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Hum Pathol. 2004 May;35(5):612-21.

Low-grade myxofibrosarcoma: a clinicopathologic analysis of 49 cases treated at a single institution with simultaneous assessment of the efficacy of 3-tier and 4-tier grading systems.

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  • 1Department of Pathology, Memorial Sloan-Kettering Cancer Center, New York, NY 10021, USA.

Abstract

Grading of myxofibrosarcoma (MFS) is contentious and based on a variety of factors, such as the percentage of myxoid or solid areas, tumor necrosis, mitotic counts, and so on. These factors are often used in combination for different grading schemes, which have not been uniformly evaluated by consistent criteria for patients treated and prospectively followed up at a single institution. Because only a subset of low-grade (LG) MFS will progress to high grade and metastasize after relentless local recurrences, we analyze various histologic parameters and grading methods to identify prognostic predictors of the LGMFS. Forty-nine cases were classified as LGMFS after review, by using > or =30% of myxoid component, but < or =20% of solid areas and only focal, < or =10%, of tumor necrosis as cutoffs, as modified from a 2-tier system that is used in our hospital. These cases were also graded in parallel by French Federation of Cancer Centers Sarcoma Group (FNCLCC) 3-tier and 4-tier grading schemes. The study cohort consisted of 26 men and 23 women, with a median age of 60.5 years. Nineteen cases were superficial, and 30 were deep seated, with the most common site being the lower limb (57%), followed by the upper limb (31%), trunk (8%), and head and neck (4%). The primary tumors ranged from 1.5 to 24 cm in size. Solid areas (5% to 20%) were seen in 23 cases, tumor necrosis (5% to 10%) was observed in 4 cases, and a predominant myxoid area (> or =75%) was noted in 22 cases. Mitotic activity ranged from 0 to 16 (median, 2) per 10 HPF. Comparing FNCLCC 3-tier versus 4-tier grading, respectively, 26 versus 10 tumors were classified as grade I, and 23 versus 39, as grade II, with 16 cases (33%) graded discordantly by 2 schemes. A median follow-up of 55 months in 49 patients (range, 9 to 171 months) revealed local recurrence occurring in 28 patients (57%), 15 and 7 of which developed multiple local recurrences and distant metastases, respectively. There was only 1 case with pulmonary metastasis without a prior local recurrence. Currently, 33 patients are alive with no evidence of disease, 4 are alive with disease, 9 are dead of disease, and 3 are dead of unknown causes. The 5-year recurrence-free survival, metastasis-free survival (MeFS), and disease-specific mortality (DSM) rates were 41%, 90%, and 4.4%, respectively. Size of larger than 5 cm (P = 0.032), tumor necrosis (P = 0.033), and < 75% of myxoid area (P = 0.042) were significant risk factors for DSM; the former two (P = 0.011 for size larger than 5 cm, P = 0.038 for necrosis) were also significantly related to MeFS. Both FNCLCC 3-tier and 4-tier schemes failed to show a significantly better outcome in grade I LGMFS than grade II lesions with respect to all 3 endpoints. In conclusion, our data statistically validated the previous impression that even the blandest LGMFS still carries a recurrent potential that cannot be foreseen by either different grading schemes or other clinicopathologic parameters. However, DSM rate is significantly related to tumor necrosis, large size, and decreased myxoid area. Tumors having necrosis or exceeding 5 cm are at significant risk of metastatic relapse.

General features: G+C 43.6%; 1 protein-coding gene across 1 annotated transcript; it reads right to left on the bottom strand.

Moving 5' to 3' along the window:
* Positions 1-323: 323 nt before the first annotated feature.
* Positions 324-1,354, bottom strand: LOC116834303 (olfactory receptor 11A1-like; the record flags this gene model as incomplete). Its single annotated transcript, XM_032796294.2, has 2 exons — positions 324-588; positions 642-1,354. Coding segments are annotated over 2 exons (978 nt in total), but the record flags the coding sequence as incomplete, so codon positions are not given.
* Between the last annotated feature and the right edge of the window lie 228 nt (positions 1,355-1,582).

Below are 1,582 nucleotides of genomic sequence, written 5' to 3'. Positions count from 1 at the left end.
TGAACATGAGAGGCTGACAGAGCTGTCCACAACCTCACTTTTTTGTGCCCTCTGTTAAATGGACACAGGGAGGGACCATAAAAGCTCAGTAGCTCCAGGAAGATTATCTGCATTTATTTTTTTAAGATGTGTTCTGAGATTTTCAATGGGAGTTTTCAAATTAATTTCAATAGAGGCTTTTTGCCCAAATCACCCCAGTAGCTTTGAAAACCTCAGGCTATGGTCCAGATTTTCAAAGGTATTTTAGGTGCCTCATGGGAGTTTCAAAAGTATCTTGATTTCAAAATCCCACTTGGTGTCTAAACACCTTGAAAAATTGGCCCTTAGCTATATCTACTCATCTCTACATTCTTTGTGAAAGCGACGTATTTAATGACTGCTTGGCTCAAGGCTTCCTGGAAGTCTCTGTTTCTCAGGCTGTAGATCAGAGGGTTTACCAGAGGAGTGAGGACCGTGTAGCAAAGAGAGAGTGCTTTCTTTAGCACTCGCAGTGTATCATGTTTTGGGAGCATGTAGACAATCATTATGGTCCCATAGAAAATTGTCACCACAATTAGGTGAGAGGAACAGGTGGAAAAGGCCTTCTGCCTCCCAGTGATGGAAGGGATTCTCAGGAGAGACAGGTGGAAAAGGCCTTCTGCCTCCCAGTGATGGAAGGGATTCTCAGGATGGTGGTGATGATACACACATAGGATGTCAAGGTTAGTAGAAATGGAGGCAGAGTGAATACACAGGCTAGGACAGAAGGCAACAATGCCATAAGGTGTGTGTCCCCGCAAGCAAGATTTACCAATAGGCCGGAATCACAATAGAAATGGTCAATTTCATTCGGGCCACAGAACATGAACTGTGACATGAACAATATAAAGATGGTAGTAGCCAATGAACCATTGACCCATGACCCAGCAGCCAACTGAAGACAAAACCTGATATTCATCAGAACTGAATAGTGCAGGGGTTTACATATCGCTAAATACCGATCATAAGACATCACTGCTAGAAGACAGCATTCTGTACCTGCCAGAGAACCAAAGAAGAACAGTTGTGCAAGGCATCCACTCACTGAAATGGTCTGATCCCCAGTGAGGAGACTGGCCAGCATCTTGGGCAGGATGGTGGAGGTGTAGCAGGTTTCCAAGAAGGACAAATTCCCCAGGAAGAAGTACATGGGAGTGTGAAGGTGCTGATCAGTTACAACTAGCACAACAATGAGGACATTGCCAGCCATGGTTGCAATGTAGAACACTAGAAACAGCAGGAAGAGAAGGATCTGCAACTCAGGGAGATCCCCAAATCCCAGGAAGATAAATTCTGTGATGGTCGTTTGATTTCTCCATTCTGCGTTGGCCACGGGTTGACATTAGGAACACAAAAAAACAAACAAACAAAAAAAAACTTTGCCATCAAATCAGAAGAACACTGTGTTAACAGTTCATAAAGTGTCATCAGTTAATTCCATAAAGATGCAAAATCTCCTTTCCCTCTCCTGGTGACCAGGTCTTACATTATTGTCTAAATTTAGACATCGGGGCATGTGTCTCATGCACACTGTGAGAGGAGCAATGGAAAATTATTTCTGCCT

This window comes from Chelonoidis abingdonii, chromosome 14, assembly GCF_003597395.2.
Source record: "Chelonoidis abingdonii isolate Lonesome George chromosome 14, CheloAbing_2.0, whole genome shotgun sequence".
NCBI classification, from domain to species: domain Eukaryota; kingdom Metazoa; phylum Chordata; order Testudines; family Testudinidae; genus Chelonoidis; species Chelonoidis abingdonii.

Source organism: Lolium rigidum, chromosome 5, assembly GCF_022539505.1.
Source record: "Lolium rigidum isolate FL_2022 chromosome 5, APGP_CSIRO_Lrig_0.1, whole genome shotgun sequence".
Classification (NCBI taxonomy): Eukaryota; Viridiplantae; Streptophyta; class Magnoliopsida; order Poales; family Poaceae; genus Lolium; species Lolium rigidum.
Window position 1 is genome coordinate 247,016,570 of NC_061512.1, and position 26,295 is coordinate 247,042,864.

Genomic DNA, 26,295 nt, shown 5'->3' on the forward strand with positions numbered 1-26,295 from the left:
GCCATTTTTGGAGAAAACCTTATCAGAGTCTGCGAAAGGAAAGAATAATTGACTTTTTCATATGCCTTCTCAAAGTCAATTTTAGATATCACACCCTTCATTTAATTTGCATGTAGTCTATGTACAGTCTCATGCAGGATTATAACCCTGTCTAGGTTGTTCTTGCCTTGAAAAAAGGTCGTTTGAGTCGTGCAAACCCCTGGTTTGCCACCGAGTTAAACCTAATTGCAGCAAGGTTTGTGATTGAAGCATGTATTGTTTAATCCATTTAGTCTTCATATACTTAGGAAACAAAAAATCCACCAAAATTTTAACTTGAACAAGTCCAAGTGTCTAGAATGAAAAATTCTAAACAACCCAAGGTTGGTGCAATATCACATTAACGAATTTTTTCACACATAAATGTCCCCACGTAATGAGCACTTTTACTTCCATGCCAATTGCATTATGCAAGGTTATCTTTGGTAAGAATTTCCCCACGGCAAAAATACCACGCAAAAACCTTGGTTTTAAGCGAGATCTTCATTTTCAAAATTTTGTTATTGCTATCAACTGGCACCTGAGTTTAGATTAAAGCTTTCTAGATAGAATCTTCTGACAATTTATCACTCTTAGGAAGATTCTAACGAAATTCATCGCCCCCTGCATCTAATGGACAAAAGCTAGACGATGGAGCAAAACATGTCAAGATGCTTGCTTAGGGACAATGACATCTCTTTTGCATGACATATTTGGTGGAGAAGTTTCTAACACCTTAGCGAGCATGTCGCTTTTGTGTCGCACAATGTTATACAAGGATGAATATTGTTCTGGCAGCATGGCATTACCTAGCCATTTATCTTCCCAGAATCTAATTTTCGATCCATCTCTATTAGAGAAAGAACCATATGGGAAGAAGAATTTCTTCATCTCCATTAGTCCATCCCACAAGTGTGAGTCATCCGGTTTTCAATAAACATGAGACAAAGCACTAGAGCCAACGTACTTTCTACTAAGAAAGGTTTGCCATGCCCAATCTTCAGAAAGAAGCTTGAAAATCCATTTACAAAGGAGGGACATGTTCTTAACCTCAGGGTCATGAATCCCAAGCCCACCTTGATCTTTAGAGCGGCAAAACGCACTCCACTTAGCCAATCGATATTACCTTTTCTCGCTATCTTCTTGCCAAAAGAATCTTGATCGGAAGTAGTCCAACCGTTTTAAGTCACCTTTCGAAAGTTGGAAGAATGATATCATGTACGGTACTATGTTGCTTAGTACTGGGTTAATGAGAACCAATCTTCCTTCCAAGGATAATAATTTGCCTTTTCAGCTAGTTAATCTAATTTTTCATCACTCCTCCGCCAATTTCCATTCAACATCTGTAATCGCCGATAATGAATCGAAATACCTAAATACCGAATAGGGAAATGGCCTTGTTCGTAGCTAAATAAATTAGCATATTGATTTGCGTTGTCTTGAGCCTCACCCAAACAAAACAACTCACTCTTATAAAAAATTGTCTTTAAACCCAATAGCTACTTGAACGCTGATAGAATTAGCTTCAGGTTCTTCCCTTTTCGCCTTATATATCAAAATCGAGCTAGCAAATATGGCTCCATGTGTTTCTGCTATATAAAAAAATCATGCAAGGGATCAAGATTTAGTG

PMID:
15138937
[PubMed - indexed for MEDLINE]
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